Flagger Safety

Originally published on 04/25/2018

Work zone flaggers are the first line of defense for road construction workers and are there to help protect the public. It is a critical and dangerous job. Because they are the ones that deal with the speeding, distracted or sometimes angry driver, they must also know how to protect themselves while on the job.

What flaggers should do to protect themselves:

  • Most importantly, all flaggers should have the appropriate flagger training and have periodic refresher training.
  • Wear high-visibility clothing such as orange, yellow or green vests. Use retro-reflective vests at night.
  • Wear other protective equipment such as hard hats, long-sleeved shirts and pants, safety footwear and eyewear.
  • Dress appropriately for the weather.
  • Stay hydrated by drinking water as sodas and energy drinks can dehydrate the body.
  • Stay alert and out of harm’s way by following these guidelines:
    • Stand alone on the shoulder in clear view.
    • Never stand in the open traffic lane.
    • Plan an escape route for emergencies.
    • Stay alert and focused on your work.
    • Make sure your hand signals don’t conflict with the traffic signals.
    • Treat motorists with respect and courtesy. Don’t pick fights or respond in anger. If a driver continues to be a problem, record the make, model, and license number of the car and report the incident to law enforcement.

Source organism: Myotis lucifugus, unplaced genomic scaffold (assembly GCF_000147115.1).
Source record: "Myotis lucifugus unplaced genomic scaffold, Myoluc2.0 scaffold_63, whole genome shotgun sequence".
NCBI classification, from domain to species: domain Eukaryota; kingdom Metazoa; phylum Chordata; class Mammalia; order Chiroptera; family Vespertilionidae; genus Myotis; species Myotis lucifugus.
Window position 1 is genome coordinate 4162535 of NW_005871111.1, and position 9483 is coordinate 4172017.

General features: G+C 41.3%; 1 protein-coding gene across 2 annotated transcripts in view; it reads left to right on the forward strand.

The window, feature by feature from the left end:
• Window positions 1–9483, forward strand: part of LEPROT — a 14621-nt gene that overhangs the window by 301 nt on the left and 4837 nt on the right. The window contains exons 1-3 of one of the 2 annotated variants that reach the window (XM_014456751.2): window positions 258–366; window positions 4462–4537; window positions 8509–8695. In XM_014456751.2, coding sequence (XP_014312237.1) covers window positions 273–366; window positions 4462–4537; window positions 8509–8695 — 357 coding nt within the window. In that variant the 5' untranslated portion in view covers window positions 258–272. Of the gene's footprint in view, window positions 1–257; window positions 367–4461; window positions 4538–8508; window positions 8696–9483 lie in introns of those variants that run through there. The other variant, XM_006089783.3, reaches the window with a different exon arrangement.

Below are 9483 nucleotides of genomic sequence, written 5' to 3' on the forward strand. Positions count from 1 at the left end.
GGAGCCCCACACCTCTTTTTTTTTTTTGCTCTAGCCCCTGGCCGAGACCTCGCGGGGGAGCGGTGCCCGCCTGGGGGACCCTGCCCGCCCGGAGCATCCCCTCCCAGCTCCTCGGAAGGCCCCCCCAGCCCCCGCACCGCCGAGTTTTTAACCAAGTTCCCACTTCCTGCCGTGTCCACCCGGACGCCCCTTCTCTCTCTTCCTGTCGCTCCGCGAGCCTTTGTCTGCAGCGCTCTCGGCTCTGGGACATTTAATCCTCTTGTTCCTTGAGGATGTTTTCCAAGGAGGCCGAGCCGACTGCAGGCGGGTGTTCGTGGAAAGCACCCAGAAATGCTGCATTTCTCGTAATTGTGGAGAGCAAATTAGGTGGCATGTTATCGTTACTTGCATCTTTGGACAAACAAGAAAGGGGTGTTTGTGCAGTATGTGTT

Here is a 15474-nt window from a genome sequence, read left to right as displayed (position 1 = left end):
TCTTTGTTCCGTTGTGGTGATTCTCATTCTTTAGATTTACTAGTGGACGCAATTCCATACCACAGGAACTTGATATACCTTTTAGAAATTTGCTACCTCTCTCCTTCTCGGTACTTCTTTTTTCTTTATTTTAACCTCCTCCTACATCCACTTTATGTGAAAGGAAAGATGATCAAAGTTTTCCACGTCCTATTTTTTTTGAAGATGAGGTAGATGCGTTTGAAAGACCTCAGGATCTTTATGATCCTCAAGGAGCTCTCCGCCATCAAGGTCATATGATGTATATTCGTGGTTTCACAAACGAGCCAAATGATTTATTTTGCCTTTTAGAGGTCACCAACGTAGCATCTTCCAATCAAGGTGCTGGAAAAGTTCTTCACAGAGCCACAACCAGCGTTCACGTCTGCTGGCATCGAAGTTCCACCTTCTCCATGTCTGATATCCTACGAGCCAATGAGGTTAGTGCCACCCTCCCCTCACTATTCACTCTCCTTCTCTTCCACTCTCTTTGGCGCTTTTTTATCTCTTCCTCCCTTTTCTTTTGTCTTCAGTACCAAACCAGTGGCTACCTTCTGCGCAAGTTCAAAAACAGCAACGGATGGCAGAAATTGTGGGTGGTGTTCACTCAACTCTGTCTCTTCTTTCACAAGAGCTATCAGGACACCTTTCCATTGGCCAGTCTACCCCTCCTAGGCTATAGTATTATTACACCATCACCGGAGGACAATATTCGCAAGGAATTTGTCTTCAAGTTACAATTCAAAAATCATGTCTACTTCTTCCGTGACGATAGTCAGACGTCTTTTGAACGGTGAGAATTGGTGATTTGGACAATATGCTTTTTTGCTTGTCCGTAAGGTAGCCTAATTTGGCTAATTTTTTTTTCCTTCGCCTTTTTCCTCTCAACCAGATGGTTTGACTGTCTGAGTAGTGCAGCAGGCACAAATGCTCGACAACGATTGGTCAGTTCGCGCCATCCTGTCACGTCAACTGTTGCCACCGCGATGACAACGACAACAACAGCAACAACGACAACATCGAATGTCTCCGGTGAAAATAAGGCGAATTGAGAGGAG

• If a driver violates your warnings and trespasses your flagging station, warn the other workers in the work zone. Establish a warning signal ahead of time for the work crew in case of an emergency.

What flaggers should avoid:

  • There are behaviors that are dangerous and should be avoided. You should not:
  • Stand where you can be crushed.
  • Stand in the shade, over the crest of a hill or around a sharp curve.
  • Leave your position until properly relieved.
  • Stand near equipment.
  • Stand in a group.
  • Participate in unnecessary conversation.
  • Read or daydream while on duty.
  • Use your cell phone.
  • Listen to music or use ear phones.
  • Turn your back on traffic.

Remember, working in traffic areas always presents some risks. The job of a flagger is an essential component of worksite safety.

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